Sep, 01, 2012
While reading Franco Moretti’s Graphs, Maps, Trees: Abstract Models For A Literary History I came across his use of geometric (and geographic) radial maps to document the development of a small village. These village story maps lead Moretti to visualize the arrival of industrialization to the village among other events.
An example of the radial geographic visualization.
Moretti’s examples made me wonder if the same mapping technique could be applied to other literature outside the village story genera. To test this idea I built a semi-automated system that uses text extraction to pull out the possible geographic names. Using n-gram frequency the tool then pins frequent words to that location in order to provide some context surround what happened at that location. The system then uses GPS lookup to find and place that location in relation to each other. I say semi-automated because it still is too much noise to select the location and look them up automatically. I made a crude command line input system to present the results allowing for approval of the location, its GPS and the terms associated with it.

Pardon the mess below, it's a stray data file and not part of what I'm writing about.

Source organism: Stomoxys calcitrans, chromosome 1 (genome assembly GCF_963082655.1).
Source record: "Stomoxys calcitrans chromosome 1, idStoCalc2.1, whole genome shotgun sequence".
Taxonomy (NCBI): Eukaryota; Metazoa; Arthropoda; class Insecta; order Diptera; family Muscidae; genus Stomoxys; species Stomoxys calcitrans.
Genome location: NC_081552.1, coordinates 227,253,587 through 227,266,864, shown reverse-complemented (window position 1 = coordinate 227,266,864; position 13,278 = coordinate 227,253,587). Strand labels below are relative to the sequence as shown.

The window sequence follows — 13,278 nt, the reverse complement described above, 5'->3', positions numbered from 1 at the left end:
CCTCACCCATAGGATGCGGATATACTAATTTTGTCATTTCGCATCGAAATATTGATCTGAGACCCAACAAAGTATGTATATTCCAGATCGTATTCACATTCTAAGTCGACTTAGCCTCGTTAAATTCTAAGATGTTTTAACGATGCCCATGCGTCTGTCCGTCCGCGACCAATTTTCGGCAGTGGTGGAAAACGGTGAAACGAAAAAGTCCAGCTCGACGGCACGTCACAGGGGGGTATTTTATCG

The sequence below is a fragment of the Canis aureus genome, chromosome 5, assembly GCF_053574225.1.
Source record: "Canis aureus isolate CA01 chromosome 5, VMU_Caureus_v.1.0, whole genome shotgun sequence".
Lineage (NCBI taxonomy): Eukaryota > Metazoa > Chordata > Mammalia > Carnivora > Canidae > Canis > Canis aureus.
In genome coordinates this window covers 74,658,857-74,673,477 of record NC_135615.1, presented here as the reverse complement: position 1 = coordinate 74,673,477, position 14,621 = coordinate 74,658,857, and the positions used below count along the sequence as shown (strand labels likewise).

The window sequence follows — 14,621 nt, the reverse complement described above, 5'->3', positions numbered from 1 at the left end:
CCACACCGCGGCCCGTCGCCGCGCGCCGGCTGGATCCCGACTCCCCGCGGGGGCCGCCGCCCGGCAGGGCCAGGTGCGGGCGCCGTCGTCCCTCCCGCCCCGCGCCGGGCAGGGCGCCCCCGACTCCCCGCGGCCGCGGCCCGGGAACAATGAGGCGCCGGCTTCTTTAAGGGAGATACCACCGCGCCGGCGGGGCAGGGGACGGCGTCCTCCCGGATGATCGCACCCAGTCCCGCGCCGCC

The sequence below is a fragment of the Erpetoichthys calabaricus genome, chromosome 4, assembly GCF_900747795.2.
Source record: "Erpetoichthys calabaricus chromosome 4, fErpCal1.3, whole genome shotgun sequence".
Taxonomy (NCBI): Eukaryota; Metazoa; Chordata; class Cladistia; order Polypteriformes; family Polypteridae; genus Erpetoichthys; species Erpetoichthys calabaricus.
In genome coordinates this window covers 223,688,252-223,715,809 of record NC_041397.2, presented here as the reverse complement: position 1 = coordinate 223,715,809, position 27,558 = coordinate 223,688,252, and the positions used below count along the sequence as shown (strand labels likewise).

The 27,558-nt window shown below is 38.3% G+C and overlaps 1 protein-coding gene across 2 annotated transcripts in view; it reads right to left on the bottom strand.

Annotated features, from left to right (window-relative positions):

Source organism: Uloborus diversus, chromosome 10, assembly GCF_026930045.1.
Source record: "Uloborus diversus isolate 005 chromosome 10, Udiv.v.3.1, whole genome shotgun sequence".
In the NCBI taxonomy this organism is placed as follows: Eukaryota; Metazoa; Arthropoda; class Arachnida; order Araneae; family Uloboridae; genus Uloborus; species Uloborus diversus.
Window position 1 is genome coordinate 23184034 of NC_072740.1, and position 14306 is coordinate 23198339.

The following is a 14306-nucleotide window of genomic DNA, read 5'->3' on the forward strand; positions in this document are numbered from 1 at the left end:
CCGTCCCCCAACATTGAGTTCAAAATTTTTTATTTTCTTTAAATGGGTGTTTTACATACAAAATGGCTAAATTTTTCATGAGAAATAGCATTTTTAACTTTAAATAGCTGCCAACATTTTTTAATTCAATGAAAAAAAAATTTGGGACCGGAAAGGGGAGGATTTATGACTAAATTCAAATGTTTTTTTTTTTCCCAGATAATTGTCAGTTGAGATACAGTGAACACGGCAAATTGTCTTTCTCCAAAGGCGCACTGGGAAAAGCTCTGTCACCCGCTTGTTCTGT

The result is a data file that can be read by my d3.js SVG mapping tool that plots the locations in a radial configuration similar to Moretti’s maps. The maps are to scale, although that scale changes (the geographic distance involved in Around the world in 80 days is quite different than The Dubliners). The inner circle is the most mentioned location, which becomes the center of the map. The outer ring represents the second most mentioned location.
The results are interesting. I feel they do not work as well as Moretti’s map but by visualizing the story geographically, useful patterns emerge that define the novel. Joyce’s Dubliners graphs to a small group of tightly related points. This makes sense as the novel is about the local neighborhoods and people. As opposed to Verne’s Around the world in 80 days which presents an elongated string of locations spanning thousands of miles.